I am always struck by the seemingly natural idealism of youth. I remember when I was the director of summer church camp many moons ago. Our theme for the week was stewardship of the earth, and I remember how spontaneously idealistic the kids were. When we told the kids that fluorocarbons from air conditioners and aerosol cans were destroying the ozone layer, they wanted to know why we continue using them. When they learned that Styrofoam cups don't decompose, they wanted to know why we don't use paper products instead. And when they learned that pollution from our cars and factories cause acid rain, they wanted to know why we let auto makers and factories get away with that.
Before they are tainted by adult cynicism, young people are able to see and believe the best. The world, in their eyes, is still a good place. People are trustworthy. When things or persons are broken, they can be put together again. Before his Presidential campaign was cut short by an assassin's bullet, Bobby Kennedy challenged the country with his favorite quotation: "Some look at the world as it is and ask why; I look at the world as it might be and ask why not." Young people are more likely than adults to ask, "Why not."
Now we parents, teachers, and ministers do a strange thing to our children. We instill in them our cherished ideals when they are young, and then we resent it when, as teenagers, they challenge us for not living up to our ideals; and then we feel reassured when, as adults, they finally give up their ideals and live in the "real world." Helping others is fine, but everybody needs to look out for number one. Ethical principles are nice, but it’s okay to cut corners as long as nobody is looking. It’s okay to give peace a chance, but violence is a language everyone understands.
When I think of youthful idealism, my mind wanders past the young Harry Potter to a fictional character I read in my youth. I remember Don Quixote, that quiet, middle-aged, country gentleman who sallies forth as a knight-errant to win honor on behalf of God and country. His outfit is an ill-fitting suit of rusty, second-hand armor. His steed is a tired hack of a horse. With his idealistic talk of righting the wrongs of the world, Don Quixote sounds like a madman to his family and community. Perhaps it takes the crazy idealism of youth to believe that this world, so full of wrong, can be made right. It was primarily the youth of the Middle East, after all, who brought down dictator after dictator during the "Arab Spring." It was primarily the youth of Eastern Europe who tore down the walls of communism. It has been primarily the youth of this country who have torn down the walls of prejudice against people of color, women, and LGBT persons.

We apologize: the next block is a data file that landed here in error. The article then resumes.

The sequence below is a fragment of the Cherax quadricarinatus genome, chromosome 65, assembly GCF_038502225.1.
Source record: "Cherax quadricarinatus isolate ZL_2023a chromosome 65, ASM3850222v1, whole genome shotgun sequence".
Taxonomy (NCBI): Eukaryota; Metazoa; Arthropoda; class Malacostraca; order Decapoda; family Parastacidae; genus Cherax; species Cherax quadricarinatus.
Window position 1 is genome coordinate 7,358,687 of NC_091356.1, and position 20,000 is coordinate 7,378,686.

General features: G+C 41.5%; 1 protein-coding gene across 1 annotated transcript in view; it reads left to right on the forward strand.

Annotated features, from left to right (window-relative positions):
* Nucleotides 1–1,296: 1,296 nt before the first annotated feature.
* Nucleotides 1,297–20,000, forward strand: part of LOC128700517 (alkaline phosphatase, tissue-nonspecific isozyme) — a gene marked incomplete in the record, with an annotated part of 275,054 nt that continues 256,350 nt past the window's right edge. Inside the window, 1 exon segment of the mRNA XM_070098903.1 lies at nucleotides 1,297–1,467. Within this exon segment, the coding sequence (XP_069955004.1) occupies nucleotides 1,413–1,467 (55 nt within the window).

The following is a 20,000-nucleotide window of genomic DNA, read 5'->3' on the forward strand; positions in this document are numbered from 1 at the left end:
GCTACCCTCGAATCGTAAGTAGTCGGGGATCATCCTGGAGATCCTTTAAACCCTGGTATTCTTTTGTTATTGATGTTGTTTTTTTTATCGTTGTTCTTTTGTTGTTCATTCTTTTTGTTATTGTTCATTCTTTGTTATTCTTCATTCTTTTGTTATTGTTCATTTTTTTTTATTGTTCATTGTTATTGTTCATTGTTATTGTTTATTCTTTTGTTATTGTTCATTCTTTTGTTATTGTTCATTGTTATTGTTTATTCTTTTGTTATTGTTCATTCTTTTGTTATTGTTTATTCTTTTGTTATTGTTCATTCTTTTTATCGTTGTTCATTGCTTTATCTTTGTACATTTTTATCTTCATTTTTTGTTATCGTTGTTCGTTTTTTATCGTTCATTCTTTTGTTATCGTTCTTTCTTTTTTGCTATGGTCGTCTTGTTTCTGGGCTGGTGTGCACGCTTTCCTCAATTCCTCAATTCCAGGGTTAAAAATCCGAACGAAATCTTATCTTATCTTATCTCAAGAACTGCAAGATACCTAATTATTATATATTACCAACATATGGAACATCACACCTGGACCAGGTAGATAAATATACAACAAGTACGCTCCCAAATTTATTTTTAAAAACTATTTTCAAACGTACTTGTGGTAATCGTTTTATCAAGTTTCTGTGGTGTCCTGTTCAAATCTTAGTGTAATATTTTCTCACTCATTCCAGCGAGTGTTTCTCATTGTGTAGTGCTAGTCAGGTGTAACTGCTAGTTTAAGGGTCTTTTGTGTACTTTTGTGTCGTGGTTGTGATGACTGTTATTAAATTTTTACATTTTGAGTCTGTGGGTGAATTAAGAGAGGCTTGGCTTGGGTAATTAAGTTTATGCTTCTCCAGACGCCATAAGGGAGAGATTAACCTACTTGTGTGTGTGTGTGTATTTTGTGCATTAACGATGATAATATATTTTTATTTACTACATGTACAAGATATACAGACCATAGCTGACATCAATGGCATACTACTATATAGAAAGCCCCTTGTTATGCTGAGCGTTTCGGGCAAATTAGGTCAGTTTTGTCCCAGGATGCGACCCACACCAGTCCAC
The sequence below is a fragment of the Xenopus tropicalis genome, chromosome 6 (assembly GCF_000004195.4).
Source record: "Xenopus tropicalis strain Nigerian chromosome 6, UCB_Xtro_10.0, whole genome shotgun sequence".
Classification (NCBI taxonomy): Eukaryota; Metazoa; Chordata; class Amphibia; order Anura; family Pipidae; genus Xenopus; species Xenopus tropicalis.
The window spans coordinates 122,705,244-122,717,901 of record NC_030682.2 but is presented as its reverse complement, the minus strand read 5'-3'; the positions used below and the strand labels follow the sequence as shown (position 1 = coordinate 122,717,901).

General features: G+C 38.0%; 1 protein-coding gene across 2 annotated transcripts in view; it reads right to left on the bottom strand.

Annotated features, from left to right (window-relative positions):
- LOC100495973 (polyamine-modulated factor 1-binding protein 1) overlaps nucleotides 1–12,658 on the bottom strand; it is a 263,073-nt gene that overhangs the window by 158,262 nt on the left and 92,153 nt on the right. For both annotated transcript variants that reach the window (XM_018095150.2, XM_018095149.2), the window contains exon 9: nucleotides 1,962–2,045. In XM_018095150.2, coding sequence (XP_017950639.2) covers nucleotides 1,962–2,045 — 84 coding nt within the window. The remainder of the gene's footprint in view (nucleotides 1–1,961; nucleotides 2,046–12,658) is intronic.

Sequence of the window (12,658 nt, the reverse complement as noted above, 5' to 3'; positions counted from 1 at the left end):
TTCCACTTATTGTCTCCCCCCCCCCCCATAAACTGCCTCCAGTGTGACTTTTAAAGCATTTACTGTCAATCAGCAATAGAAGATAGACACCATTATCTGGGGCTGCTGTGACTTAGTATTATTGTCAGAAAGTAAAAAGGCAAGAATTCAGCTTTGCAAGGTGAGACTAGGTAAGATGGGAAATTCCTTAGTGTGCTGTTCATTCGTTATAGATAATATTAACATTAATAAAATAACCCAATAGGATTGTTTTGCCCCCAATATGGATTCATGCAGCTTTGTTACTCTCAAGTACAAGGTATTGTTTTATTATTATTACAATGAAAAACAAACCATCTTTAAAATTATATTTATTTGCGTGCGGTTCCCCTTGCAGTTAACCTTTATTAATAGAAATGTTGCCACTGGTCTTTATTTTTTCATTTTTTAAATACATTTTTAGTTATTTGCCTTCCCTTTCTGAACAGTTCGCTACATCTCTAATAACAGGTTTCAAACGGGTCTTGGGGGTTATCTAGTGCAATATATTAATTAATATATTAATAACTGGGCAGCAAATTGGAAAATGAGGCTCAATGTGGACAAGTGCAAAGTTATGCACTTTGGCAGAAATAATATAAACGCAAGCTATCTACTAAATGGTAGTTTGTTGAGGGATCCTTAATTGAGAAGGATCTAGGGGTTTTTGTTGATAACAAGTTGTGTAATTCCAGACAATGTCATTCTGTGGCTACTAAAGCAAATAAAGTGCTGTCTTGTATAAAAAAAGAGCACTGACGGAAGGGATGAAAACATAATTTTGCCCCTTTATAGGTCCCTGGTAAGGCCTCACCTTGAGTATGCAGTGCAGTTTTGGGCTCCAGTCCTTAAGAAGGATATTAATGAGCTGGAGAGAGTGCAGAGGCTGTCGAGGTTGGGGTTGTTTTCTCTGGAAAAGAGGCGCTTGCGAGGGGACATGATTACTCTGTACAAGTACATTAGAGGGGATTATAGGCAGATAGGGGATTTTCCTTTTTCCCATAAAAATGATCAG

Don Quixote needs a fair lady to whom he can dedicate his quest for justice, so he chooses a simple farm girl, but in Don Quixote's eyes, she is a princess. He gives her the royal name of Dulcinea. Maybe it takes crazy idealism to see the beauty within a person that no one else can see. Maybe it takes crazy idealism to recognize the personhood of a homeless person, an inmate, an immigrant, or any other so-called nobody.
Don Quixote's side-kick is Sancho, a practical, down-to-earth realist. While the crazy Don Quixote attacks windmills in the illusion that they are "lawless giants," the sane Sancho rides along in the hope of winning worldly gain. Sancho represents the sanity of most in our society, who believe that the highest ideal in life is the making of money. Now making money is not a bad thing. It's not even sinful. But greed is an unquestioned virtue in our culture. The preservation of the environment and the safety of workers should never hinder the making of profit. That’s just good business sense. Granting corporations the same rights as people without requiring of them the same responsibilities is just good business sense. Calling campaign contributions "free speech" and disallowing any restrictions on this "speech" is just good business sense.
Back when I was living in North Carolina, it was just common sense for a poultry plant to lock all the exits from the outside because some minimum wage workers might try to steal some chicken parts. In their concern to prevent any loss of profit, the management did not consider worker safety in the event of a fire. So when a fire did break out, 41 workers were found dead, huddled at the locked back door. The state of North Carolina had never discovered this blatant violation of the safety code because the state of North Carolina only employs 14 inspectors to oversee every factory in the state. It just makes good business sense to get “guvment” off the backs of “bidness.”